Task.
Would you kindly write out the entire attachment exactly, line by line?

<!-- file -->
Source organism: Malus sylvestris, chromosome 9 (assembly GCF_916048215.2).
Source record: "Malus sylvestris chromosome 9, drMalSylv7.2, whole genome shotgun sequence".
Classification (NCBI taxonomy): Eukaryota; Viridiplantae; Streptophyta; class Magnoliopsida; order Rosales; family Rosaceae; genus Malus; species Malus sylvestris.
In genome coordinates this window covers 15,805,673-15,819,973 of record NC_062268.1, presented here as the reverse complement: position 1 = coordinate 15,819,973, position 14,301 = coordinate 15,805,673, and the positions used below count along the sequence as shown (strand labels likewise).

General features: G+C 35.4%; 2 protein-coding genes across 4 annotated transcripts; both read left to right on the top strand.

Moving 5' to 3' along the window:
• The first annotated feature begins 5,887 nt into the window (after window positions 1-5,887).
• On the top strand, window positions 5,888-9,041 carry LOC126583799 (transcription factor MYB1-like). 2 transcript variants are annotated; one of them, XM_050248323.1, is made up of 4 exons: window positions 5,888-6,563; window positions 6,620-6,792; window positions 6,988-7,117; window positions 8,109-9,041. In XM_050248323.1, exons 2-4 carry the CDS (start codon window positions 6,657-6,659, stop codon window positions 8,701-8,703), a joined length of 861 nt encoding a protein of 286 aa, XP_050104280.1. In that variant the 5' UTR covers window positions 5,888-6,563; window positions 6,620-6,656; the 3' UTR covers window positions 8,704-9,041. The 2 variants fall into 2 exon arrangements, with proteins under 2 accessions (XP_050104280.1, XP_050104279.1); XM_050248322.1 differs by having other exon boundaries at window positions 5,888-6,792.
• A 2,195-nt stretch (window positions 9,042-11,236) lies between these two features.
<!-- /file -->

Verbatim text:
Source organism: Malus sylvestris, chromosome 9 (assembly GCF_916048215.2).
Source record: "Malus sylvestris chromosome 9, drMalSylv7.2, whole genome shotgun sequence".
Classification (NCBI taxonomy): Eukaryota; Viridiplantae; Streptophyta; class Magnoliopsida; order Rosales; family Rosaceae; genus Malus; species Malus sylvestris.
In genome coordinates this window covers 15,805,673-15,819,973 of record NC_062268.1, presented here as the reverse complement: position 1 = coordinate 15,819,973, position 14,301 = coordinate 15,805,673, and the positions used below count along the sequence as shown (strand labels likewise).

General features: G+C 35.4%; 2 protein-coding genes across 4 annotated transcripts; both read left to right on the top strand.

Moving 5' to 3' along the window:
• The first annotated feature begins 5,887 nt into the window (after window positions 1-5,887).
• On the top strand, window positions 5,888-9,041 carry LOC126583799 (transcription factor MYB1-like). 2 transcript variants are annotated; one of them, XM_050248323.1, is made up of 4 exons: window positions 5,888-6,563; window positions 6,620-6,792; window positions 6,988-7,117; window positions 8,109-9,041. In XM_050248323.1, exons 2-4 carry the CDS (start codon window positions 6,657-6,659, stop codon window positions 8,701-8,703), a joined length of 861 nt encoding a protein of 286 aa, XP_050104280.1. In that variant the 5' UTR covers window positions 5,888-6,563; window positions 6,620-6,656; the 3' UTR covers window positions 8,704-9,041. The 2 variants fall into 2 exon arrangements, with proteins under 2 accessions (XP_050104280.1, XP_050104279.1); XM_050248322.1 differs by having other exon boundaries at window positions 5,888-6,792.
• A 2,195-nt stretch (window positions 9,042-11,236) lies between these two features.